The next goal is to build a self-sustaining hospital in order to provide healthcare services to the poor communities in Ivory Coast.

Kone returns home in between semesters to plan, educate and build. “It is always an interesting experience for me to be back in the villages and to see what used to be my life. It helps me appreciate the blessings that I got. It also represents a great source of inspiration and humility as I see what I was and what I have the potential to become now that I am going to school.”

He knows that the key to permanent change is education, support and concern.“When a community is empowered and included in the search of solutions regarding problems it faces, this is the results! The 50/50 Partnership initiated By WELL Africa is working” he explains.

Kone shares that WELL Africa's mission "is to provide long term solution to the issue of child labor in the chocolate industry." My goal with WELL-AFRICA is to tell to those kids that they can rest, dream, and hope for a better future. I stand today as a driving force to get those kids out of the farms, offer them an environment where they can reach their potential, and build schools where they can make their own dreams come true.”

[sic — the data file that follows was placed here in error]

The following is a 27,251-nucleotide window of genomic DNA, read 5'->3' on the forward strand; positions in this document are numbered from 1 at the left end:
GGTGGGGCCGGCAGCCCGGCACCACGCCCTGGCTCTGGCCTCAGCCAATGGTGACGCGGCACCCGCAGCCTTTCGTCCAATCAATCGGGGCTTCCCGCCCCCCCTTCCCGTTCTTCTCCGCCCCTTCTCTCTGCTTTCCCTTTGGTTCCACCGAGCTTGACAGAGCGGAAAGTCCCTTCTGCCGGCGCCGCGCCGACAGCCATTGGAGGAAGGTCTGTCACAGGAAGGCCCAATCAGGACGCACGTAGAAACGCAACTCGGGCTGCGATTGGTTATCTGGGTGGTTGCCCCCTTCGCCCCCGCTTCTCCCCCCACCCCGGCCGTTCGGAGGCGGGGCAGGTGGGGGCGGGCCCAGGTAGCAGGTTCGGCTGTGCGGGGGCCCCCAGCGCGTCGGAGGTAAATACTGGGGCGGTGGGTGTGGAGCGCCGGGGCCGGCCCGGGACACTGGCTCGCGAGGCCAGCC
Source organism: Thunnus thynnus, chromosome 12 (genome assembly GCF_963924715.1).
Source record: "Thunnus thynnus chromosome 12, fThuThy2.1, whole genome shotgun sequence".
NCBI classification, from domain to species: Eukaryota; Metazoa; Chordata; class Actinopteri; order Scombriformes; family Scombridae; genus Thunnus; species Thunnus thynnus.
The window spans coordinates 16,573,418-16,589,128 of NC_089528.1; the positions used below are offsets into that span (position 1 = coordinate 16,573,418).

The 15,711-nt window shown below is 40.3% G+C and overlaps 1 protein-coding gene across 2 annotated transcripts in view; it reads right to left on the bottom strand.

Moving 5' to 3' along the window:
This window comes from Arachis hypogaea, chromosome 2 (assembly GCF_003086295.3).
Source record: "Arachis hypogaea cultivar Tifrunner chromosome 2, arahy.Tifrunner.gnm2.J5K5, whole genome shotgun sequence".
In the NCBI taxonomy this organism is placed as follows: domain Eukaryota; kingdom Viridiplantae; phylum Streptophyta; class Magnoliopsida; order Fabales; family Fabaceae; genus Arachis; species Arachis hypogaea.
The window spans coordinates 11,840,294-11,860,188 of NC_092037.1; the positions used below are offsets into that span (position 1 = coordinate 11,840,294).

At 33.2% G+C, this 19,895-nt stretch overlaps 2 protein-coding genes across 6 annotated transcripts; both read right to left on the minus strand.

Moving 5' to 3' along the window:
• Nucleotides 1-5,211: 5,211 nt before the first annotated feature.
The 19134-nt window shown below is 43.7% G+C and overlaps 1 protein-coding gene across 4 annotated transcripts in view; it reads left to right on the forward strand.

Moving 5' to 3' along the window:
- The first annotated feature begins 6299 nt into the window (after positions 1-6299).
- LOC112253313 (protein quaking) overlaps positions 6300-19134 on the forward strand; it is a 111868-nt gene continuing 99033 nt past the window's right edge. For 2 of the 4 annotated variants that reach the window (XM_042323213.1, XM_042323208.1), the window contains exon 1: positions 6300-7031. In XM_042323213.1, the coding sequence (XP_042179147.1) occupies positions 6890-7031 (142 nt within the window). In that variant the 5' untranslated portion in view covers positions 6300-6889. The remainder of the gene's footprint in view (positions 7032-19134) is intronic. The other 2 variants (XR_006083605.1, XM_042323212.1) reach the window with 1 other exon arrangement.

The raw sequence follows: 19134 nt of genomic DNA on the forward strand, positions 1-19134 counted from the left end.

Sery Kouma Kone has asked us to help him tell the story of WELL Africa and to join him in the movement to end child labor. I am very blessed and humbled to know that I may have – in some small measure - the means to help.  I have connections. Those who know me well know that I have gone on a few medical outreach clinics to 3rd world countries. One of the organizations I worked with, Project Cure, has a program to donate medical supplies, including beds, and medical machinery to these types of organizations. I am trying to see if we can match these two programs up. It won't be easy.  Although the equipment is free, the shipping costs can be astronomical. Kone and I are working together to see if we can satisfy all of the clerical and monetary requirements to make this important goal become a reality. I'm asking for your prayers and faith that we will be successful.  

Kone would be the first one to say that he is only a part of an amazing group of people who love the children of the world and want them to be safe, happy and educated.  The members of WELL Africa are working hard to unite all parts of society - the haves and have nots, the workers and the consumers, the government and the medical personnel to make a change that affects everyone positively. It thrills me to use this blog to bring these important stories to my friends and family.  I hope that you share this with others not only for educational purposes, but also to for inspiration!

If you are interested in in learning more, please go to:

or to view WELL Africa’s Facebook page, go to: